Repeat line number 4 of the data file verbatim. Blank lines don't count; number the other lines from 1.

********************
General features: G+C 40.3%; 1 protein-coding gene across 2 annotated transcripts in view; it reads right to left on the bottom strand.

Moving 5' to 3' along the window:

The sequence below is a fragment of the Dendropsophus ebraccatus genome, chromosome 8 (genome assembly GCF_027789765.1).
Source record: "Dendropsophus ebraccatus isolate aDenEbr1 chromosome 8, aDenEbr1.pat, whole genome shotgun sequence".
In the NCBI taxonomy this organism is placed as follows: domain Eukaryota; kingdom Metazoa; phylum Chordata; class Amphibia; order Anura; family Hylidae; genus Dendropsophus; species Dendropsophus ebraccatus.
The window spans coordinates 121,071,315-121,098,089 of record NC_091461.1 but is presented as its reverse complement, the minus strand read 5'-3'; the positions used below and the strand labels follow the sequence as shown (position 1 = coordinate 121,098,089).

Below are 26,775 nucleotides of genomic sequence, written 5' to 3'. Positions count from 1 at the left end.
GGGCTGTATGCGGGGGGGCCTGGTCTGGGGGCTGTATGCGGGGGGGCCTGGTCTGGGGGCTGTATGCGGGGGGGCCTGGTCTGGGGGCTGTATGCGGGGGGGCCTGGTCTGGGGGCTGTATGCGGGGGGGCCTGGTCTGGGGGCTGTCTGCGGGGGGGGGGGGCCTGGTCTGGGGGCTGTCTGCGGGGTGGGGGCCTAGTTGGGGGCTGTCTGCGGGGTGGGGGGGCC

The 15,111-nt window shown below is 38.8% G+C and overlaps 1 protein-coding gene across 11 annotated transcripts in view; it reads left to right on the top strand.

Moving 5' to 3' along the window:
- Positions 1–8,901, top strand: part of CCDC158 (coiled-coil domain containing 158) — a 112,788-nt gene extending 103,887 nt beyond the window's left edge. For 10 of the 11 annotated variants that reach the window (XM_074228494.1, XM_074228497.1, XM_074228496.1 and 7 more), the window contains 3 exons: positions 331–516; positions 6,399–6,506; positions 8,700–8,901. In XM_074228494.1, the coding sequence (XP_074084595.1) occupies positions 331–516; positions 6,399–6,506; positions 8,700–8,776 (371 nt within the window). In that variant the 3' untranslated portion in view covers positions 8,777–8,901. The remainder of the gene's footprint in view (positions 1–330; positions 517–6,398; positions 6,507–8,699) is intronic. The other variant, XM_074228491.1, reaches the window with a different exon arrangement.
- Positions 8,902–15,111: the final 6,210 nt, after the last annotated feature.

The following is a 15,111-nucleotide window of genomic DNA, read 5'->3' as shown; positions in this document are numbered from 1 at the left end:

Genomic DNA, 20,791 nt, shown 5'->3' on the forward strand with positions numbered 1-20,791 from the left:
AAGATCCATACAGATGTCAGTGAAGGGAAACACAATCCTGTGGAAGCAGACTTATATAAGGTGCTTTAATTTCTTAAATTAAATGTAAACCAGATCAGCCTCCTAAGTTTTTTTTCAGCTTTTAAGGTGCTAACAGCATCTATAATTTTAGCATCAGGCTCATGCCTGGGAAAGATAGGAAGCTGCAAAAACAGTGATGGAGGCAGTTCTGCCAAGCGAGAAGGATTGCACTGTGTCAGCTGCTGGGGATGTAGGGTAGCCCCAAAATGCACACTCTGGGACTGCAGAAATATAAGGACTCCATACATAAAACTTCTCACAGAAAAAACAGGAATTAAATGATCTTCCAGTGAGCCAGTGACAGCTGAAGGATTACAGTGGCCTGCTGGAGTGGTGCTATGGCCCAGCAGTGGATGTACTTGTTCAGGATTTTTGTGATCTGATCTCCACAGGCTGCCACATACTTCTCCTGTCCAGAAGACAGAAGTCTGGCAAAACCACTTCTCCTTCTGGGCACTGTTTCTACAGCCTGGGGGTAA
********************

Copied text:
Source record: "Dendropsophus ebraccatus isolate aDenEbr1 chromosome 8, aDenEbr1.pat, whole genome shotgun sequence".